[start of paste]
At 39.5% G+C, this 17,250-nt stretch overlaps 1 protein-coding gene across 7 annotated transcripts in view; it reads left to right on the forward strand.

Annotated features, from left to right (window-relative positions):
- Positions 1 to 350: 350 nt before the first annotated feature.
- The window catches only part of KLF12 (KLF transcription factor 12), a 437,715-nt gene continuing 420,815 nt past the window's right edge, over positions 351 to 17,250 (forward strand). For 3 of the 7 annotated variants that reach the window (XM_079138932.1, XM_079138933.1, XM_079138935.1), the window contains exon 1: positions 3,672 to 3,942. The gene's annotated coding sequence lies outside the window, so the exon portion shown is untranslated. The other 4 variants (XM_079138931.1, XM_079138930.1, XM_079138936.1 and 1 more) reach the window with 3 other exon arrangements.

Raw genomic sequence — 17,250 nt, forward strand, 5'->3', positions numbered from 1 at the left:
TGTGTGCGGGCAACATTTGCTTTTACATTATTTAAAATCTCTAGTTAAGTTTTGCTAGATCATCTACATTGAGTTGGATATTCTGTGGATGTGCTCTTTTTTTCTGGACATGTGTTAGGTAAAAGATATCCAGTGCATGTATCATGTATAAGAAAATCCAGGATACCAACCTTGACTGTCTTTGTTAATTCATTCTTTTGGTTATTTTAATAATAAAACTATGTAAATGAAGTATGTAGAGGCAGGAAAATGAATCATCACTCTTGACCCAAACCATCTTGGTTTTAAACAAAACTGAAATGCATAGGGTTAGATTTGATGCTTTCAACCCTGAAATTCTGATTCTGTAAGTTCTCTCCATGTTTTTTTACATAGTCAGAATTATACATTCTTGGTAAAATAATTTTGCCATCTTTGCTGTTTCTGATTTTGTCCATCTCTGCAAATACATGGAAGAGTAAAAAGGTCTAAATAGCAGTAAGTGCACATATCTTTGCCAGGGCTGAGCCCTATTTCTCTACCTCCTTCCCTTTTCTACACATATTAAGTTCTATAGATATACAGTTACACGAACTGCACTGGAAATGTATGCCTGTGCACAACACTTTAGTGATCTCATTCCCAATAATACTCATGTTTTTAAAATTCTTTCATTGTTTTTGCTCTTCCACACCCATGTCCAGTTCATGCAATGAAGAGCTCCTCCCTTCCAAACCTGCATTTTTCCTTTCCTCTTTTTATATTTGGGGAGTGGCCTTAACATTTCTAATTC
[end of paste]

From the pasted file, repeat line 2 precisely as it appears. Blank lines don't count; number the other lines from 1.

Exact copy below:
Annotated features, from left to right (window-relative positions):